Another is that “Cells that fire together, wire together.” This theory is attributed to Donald Hebb but popularized by Norman Doidge in The Brain That Changes Itself, worth reading for anyone interested in better understanding neuroplasticity.

A friend shared a short TED Talk with me that I include below. It’s an honest emotional account by first time parents of a young stroke survivor who is a year-and-a-half younger than Mia. Much of it resonates with me. While I was not a first-time parent, I was taking a leap in having a second child as a single mother about to turn forty. When Mia was a full-term healthy baby weighing 9 pounds 5 ounces with excellent Apgar scores, I was relieved and so happy. I too was not ready for the sudden hospital transfer when Mia was two days old, the news after many tests that she had had a stroke. I also asked impossible questions. Why me? What will she be like? What can I do to make her better? Mia wasn’t part of a Mirror Neuron Pilot but she has piloted her share of therapies and approaches. She has definitely taught me more than I’ve taught her, and she is an incredible gift. As the parents in the TED Talk conclude, “Consider what you have as a gift, what you miss as an opportunity.”

When Mia was about two months old, a wise friend gave me sound advice to love her as a whole child, not less than because of her stroke. There’s been an active discussion within the community of parents of pediatric stroke survivors about the risk of treating the affected arm or leg at the expense of the child’s sense of wholeness. Many of these kids face challenges with anxiety as older kids, teenagers, and young adults. And, their parents find themselves wondering once again if they chose the right therapies to do and not do.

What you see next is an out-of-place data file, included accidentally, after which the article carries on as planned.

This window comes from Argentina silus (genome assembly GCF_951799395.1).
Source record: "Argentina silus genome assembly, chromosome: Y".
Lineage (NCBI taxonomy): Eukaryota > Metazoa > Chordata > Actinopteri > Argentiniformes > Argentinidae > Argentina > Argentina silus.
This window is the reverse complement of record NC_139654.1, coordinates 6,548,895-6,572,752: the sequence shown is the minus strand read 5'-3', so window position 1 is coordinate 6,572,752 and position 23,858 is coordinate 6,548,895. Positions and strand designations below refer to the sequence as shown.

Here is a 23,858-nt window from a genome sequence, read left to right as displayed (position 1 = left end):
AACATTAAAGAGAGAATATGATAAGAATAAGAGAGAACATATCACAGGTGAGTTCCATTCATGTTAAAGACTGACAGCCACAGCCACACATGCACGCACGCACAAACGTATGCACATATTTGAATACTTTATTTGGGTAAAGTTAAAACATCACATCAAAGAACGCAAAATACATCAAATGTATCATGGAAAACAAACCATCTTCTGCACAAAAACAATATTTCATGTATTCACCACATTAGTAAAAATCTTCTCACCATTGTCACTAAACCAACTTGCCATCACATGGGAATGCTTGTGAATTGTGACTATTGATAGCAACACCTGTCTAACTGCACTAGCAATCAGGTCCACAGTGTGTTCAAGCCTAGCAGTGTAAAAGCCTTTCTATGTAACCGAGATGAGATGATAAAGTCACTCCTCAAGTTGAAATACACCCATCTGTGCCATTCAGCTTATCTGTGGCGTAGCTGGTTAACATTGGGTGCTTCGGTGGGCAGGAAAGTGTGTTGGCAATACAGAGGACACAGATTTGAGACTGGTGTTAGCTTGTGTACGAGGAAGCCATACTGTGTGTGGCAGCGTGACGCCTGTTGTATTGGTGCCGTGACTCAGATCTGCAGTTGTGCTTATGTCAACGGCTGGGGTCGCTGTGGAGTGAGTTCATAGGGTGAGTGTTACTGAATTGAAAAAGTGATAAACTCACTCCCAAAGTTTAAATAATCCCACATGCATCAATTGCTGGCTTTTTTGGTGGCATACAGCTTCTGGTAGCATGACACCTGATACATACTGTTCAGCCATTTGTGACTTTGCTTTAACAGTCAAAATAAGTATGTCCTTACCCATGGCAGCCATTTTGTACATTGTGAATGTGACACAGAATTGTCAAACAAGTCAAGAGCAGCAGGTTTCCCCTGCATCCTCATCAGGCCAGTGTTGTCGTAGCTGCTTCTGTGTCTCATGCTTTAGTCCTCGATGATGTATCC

I embrace the approach of the parents in this TED Talk. Shower all children with love, and show them what you know and love. The world is an incredible mirror. They will find their way.

Neurologist Visit – 4 Years Old


Mia and I went to see her neurologist yesterday afternoon. It took most of the afternoon. She was nearly asleep when we arrived at the hospital in Boston which made her kind of cranky for the wait, compounded by her accidentally spilling her orange juice and then requesting another one. I said no. A young resident came out to tell us it would be another 15 minutes after it was already 15 minutes past our scheduled appointment time. I later learned that the resident is an adult neurology resident on her mandatory 3-month stint in pediatric neurology.

When the nurse came to take Mia’s vitals, Mia did not want to get on the scale. I said she weighs almost 40 pounds. She just had her physical. I don’t want to fight with her about this as it’s not really relevant to her appointment today. Mia then cooperated to get her height measured and to have her blood pressure taken, also both not particularly relevant.

When the resident did finally call us into the room, she asked me some questions that were annoying and not particularly useful, like, “So I was reading her chart, and it looks like everything’s been fine since she was 3 months old?” Yeah, I guess, if you define fine as no seizure medications needed since then. I simply said yes. I continued to answer her questions. She tried to engage Mia and Mia decided not to talk but to giggle instead. She asked Mia to touch her finger and then to touch her own nose. She asked her to do it with the other hand. Mia did. She asked her to jump up and down on one foot, and the other. She tried to test her reflexes. It wasn’t clear she got the response she was seeking.